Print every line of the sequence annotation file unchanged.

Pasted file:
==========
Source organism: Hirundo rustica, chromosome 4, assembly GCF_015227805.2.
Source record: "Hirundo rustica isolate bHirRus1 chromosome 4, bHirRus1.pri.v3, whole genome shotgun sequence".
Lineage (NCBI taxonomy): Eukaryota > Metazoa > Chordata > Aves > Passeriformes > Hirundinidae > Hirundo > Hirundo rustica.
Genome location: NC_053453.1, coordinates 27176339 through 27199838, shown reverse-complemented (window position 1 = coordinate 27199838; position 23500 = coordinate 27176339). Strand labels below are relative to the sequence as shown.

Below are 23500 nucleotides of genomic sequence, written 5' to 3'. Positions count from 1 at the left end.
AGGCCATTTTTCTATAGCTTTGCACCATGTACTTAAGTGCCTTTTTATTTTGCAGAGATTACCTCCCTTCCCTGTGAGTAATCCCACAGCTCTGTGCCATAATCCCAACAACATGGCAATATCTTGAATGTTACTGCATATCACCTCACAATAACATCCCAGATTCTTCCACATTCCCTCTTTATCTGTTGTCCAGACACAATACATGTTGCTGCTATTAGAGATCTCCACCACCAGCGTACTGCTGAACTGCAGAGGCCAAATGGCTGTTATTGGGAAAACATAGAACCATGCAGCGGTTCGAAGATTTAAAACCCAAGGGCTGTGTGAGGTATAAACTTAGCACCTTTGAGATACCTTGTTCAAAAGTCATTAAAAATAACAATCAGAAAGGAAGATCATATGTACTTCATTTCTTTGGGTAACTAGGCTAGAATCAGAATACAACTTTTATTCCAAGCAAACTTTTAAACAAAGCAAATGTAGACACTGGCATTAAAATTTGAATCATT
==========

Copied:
Source organism: Hirundo rustica, chromosome 4, assembly GCF_015227805.2.
Source record: "Hirundo rustica isolate bHirRus1 chromosome 4, bHirRus1.pri.v3, whole genome shotgun sequence".
Lineage (NCBI taxonomy): Eukaryota > Metazoa > Chordata > Aves > Passeriformes > Hirundinidae > Hirundo > Hirundo rustica.
Genome location: NC_053453.1, coordinates 27176339 through 27199838, shown reverse-complemented (window position 1 = coordinate 27199838; position 23500 = coordinate 27176339). Strand labels below are relative to the sequence as shown.

Below are 23500 nucleotides of genomic sequence, written 5' to 3'. Positions count from 1 at the left end.
AGGCCATTTTTCTATAGCTTTGCACCATGTACTTAAGTGCCTTTTTATTTTGCAGAGATTACCTCCCTTCCCTGTGAGTAATCCCACAGCTCTGTGCCATAATCCCAACAACATGGCAATATCTTGAATGTTACTGCATATCACCTCACAATAACATCCCAGATTCTTCCACATTCCCTCTTTATCTGTTGTCCAGACACAATACATGTTGCTGCTATTAGAGATCTCCACCACCAGCGTACTGCTGAACTGCAGAGGCCAAATGGCTGTTATTGGGAAAACATAGAACCATGCAGCGGTTCGAAGATTTAAAACCCAAGGGCTGTGTGAGGTATAAACTTAGCACCTTTGAGATACCTTGTTCAAAAGTCATTAAAAATAACAATCAGAAAGGAAGATCATATGTACTTCATTTCTTTGGGTAACTAGGCTAGAATCAGAATACAACTTTTATTCCAAGCAAACTTTTAAACAAAGCAAATGTAGACACTGGCATTAAAATTTGAATCATT